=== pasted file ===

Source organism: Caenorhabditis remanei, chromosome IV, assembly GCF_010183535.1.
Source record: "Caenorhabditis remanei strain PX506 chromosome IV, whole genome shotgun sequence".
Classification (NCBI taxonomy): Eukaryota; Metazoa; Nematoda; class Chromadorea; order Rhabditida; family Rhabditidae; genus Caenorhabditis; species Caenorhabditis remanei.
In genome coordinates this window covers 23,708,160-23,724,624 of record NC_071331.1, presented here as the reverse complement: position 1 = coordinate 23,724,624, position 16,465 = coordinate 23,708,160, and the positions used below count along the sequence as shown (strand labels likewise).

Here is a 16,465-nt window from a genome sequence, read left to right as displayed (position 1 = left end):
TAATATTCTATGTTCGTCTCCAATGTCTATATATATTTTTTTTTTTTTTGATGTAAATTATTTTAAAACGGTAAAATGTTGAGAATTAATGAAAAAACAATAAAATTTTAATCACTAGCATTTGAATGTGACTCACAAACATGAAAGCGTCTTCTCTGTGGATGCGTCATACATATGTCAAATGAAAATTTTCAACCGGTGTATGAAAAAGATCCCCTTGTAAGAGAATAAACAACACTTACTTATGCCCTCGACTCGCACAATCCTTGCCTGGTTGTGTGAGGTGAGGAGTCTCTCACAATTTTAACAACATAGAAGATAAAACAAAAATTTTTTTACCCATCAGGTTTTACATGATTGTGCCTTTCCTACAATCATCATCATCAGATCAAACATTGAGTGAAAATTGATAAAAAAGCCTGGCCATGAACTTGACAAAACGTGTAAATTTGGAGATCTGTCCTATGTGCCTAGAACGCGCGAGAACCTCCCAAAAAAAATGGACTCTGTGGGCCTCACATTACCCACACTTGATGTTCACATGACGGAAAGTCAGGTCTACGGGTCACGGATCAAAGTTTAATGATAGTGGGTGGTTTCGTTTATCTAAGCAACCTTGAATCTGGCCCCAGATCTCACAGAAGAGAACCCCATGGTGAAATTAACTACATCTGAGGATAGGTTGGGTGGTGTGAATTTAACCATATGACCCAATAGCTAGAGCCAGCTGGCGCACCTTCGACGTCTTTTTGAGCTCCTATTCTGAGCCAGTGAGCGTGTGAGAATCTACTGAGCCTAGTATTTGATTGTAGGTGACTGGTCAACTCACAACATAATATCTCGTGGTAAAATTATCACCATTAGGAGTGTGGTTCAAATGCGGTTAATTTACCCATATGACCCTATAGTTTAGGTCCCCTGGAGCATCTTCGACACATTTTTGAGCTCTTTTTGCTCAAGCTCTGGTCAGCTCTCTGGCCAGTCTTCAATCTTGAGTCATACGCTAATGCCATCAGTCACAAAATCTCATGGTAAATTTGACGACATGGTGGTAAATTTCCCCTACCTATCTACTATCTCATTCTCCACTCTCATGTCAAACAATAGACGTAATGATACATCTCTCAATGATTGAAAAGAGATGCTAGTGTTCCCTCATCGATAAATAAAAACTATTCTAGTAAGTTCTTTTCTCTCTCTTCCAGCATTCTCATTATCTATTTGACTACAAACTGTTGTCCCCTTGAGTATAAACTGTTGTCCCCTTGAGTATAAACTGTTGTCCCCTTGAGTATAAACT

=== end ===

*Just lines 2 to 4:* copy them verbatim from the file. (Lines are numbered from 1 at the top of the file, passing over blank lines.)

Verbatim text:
Source record: "Caenorhabditis remanei strain PX506 chromosome IV, whole genome shotgun sequence".
Classification (NCBI taxonomy): Eukaryota; Metazoa; Nematoda; class Chromadorea; order Rhabditida; family Rhabditidae; genus Caenorhabditis; species Caenorhabditis remanei.
In genome coordinates this window covers 23,708,160-23,724,624 of record NC_071331.1, presented here as the reverse complement: position 1 = coordinate 23,724,624, position 16,465 = coordinate 23,708,160, and the positions used below count along the sequence as shown (strand labels likewise).